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By Bower, Bruce | Science News, April 28, 2001 | Go to article overview

Back from the Brink


Bower, Bruce, Science News


Psychological treatments for schizophrenia attract renewed interest

Leslie Greenblat learned she had schizophrenia long after she had begun to hear, in her words, "thought-voices." She heard them all the time, whether she was driving, reading, shopping, or talking with friends. The disembodied remarks seemed to come from someone whose intimidating and demoralizing pronouncements couldn't be ignored.

Greenblat's condition first landed her in a psychiatric hospital in 1990. Over the next 3 years, the young woman was briefly hospitalized another dozen times. After each discharge, she took antipsychotic medications for a few months until the thought-voices receded. Invariably, however, they returned.

Then Greenblat began psychotherapy with psychiatrist Ann Alaoglu at Chestnut Lodge, a private psychiatric hospital in Rockville, Md. Although trained as a psychoanalyst, Alaoglu didn't have Greenblat lie on a couch and dissect her childhood. Instead, Alaoglu provided a relaxed environment and gentle, straightforward questioning to convince Greenblat that she finally had found a partner in healing. In that atmosphere, the cacophony of thought-voices started to ease.

"Before I met her, I didn't trust doctors," Greenblat wrote in an article last year for SCHIZOPHRENIA BULLETIN (Vol. 26, No.1). "Doctors doped me up, locked me in, and were generally distant. Dr. Alaoglu ... was willing to put herself on the line, sharing with me her sense of my progress and lapses."

Alaoglu's methods hardly represent the norm for schizophrenia treatment. But her success with Greenblat and other patients helps explain why the search for effective treatments has expanded beyond medication in the past decade. Researchers are increasingly exploring ways to combine psychological and social approaches with antipsychotic drugs, especially in the early stages of the disorder. Techniques in the spotlight include family-education sessions, job training, social rehabilitation, and several forms of one-on-one psychotherapy.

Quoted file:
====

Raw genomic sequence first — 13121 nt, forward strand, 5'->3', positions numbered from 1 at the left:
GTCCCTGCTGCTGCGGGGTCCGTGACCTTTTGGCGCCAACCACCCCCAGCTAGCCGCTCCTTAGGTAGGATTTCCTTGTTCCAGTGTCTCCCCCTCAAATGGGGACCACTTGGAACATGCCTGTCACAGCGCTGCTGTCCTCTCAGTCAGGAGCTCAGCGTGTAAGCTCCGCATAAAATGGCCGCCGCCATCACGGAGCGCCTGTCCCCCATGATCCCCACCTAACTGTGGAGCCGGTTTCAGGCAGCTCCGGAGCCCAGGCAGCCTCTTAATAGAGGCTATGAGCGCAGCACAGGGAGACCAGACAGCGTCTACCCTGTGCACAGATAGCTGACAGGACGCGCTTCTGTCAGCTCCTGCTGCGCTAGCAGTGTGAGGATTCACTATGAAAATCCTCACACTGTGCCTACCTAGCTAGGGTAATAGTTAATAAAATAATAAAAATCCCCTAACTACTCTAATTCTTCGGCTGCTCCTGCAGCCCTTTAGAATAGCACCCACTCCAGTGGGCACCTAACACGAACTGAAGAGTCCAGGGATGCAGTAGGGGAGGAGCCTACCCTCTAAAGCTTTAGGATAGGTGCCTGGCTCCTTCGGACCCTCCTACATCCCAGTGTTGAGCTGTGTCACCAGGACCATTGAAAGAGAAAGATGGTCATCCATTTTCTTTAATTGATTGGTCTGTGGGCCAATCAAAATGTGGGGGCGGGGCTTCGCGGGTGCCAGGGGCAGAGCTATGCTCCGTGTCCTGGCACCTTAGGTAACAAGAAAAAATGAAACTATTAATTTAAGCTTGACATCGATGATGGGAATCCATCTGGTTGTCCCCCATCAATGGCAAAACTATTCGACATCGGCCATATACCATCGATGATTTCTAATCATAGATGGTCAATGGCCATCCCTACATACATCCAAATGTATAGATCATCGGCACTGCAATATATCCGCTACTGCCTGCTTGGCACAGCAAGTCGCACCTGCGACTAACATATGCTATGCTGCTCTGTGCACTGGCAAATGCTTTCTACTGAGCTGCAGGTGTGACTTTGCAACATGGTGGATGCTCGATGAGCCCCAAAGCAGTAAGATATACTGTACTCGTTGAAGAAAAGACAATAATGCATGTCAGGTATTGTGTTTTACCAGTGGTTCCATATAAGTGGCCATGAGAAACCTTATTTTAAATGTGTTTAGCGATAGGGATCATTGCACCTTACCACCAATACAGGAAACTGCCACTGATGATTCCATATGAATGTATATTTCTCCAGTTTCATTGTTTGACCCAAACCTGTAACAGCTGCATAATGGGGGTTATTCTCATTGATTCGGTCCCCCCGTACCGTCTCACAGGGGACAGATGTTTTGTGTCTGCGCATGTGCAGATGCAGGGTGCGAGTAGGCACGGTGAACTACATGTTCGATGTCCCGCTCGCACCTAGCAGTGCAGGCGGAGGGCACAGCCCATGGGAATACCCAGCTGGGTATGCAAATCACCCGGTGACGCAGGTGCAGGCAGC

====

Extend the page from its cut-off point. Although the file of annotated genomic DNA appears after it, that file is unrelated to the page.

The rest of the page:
Consider Alaoglu's approach. She regards hallucinated voices as having meaning for the person who hears them. Unlike Greenblat's previous doctors, Alaoglu offered Greenblat ways to make sense of the voices.

Before a flight home, for instance, Greenblat once told Alaoglu that the trees were warning her not to go. "You seem a bit nervous about your trip," the therapist responded.

Such observations "gave me a sense of how I was communicating," Greenblat says. She was often conveying her feelings indirectly, through personally significant symbols that seemed bizarre to others. Such realizations, Greenblat says, also helped her develop intimate and safe contact with Alaoglu, easing schizophrenia's terrifying isolation and stigma.

"Psychotherapy doesn't fix schizophrenia," Alaoglu says. "But it can help to improve a person's functioning."

As Greenblat's condition improved over the next few years, she collaborated with her psychiatrist in adjusting her doses of antipsychotic medication. She also participated in a vocational rehabilitation program.

Greenblat, now in her 30s, is studying for a master's in health science. The rigors of school sometimes cajole her thought-voices out of hiding, but she pulls through these rough times with the help of family members, friends, and Alaoglu.

Greenblat's ongoing struggle illustrates a bitter truth: There are no quick fixes for schizophrenia. It's a severe mental disorder that draws most of its public attention in rare cases when a sufferer commits an act of violence.

Over the past century, schizophrenia treatments have included isolation in pastoral settings or hospital wards, intensive psychotherapy, brain surgery, dialysis, and a growing number of medications. The fiercest theoretical battle has pitted psychoanalysts--some of whom have regarded schizophrenia as a product of emotionally callous parents--against biological psychiatrists--who view schizophrenia as a brain disease. …

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